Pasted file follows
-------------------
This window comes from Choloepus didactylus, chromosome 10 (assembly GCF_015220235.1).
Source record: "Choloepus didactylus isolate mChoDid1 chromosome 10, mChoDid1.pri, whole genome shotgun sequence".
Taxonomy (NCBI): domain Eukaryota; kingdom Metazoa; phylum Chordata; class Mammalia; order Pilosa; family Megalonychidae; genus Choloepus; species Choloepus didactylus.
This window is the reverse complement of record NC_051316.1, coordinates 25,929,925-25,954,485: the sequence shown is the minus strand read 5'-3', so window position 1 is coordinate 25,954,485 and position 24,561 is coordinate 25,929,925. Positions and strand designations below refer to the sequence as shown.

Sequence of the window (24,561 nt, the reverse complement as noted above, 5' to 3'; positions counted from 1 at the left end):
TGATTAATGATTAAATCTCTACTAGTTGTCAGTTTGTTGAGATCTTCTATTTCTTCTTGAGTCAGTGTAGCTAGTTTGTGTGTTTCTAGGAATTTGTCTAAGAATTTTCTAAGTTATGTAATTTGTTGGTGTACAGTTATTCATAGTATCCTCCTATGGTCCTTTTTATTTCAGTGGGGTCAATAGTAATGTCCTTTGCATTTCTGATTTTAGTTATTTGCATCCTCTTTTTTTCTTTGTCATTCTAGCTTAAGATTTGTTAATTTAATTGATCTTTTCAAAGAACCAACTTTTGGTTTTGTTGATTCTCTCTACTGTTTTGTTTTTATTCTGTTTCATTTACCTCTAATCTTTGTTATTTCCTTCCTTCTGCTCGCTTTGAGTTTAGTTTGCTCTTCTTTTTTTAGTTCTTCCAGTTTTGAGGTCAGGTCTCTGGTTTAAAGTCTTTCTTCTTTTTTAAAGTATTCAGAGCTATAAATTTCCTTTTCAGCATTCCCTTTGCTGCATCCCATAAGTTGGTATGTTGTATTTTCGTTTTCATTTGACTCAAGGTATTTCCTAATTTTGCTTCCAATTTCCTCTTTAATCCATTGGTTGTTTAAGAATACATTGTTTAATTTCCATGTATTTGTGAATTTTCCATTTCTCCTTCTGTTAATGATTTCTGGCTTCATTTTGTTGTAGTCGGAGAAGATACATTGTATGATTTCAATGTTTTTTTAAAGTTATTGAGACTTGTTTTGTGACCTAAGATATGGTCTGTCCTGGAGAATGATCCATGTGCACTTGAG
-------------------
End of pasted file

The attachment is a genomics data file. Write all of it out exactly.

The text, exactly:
This window comes from Choloepus didactylus, chromosome 10 (assembly GCF_015220235.1).
Source record: "Choloepus didactylus isolate mChoDid1 chromosome 10, mChoDid1.pri, whole genome shotgun sequence".
Taxonomy (NCBI): domain Eukaryota; kingdom Metazoa; phylum Chordata; class Mammalia; order Pilosa; family Megalonychidae; genus Choloepus; species Choloepus didactylus.
This window is the reverse complement of record NC_051316.1, coordinates 25,929,925-25,954,485: the sequence shown is the minus strand read 5'-3', so window position 1 is coordinate 25,954,485 and position 24,561 is coordinate 25,929,925. Positions and strand designations below refer to the sequence as shown.

Sequence of the window (24,561 nt, the reverse complement as noted above, 5' to 3'; positions counted from 1 at the left end):
TGATTAATGATTAAATCTCTACTAGTTGTCAGTTTGTTGAGATCTTCTATTTCTTCTTGAGTCAGTGTAGCTAGTTTGTGTGTTTCTAGGAATTTGTCTAAGAATTTTCTAAGTTATGTAATTTGTTGGTGTACAGTTATTCATAGTATCCTCCTATGGTCCTTTTTATTTCAGTGGGGTCAATAGTAATGTCCTTTGCATTTCTGATTTTAGTTATTTGCATCCTCTTTTTTTCTTTGTCATTCTAGCTTAAGATTTGTTAATTTAATTGATCTTTTCAAAGAACCAACTTTTGGTTTTGTTGATTCTCTCTACTGTTTTGTTTTTATTCTGTTTCATTTACCTCTAATCTTTGTTATTTCCTTCCTTCTGCTCGCTTTGAGTTTAGTTTGCTCTTCTTTTTTTAGTTCTTCCAGTTTTGAGGTCAGGTCTCTGGTTTAAAGTCTTTCTTCTTTTTTAAAGTATTCAGAGCTATAAATTTCCTTTTCAGCATTCCCTTTGCTGCATCCCATAAGTTGGTATGTTGTATTTTCGTTTTCATTTGACTCAAGGTATTTCCTAATTTTGCTTCCAATTTCCTCTTTAATCCATTGGTTGTTTAAGAATACATTGTTTAATTTCCATGTATTTGTGAATTTTCCATTTCTCCTTCTGTTAATGATTTCTGGCTTCATTTTGTTGTAGTCGGAGAAGATACATTGTATGATTTCAATGTTTTTTTAAAGTTATTGAGACTTGTTTTGTGACCTAAGATATGGTCTGTCCTGGAGAATGATCCATGTGCACTTGAG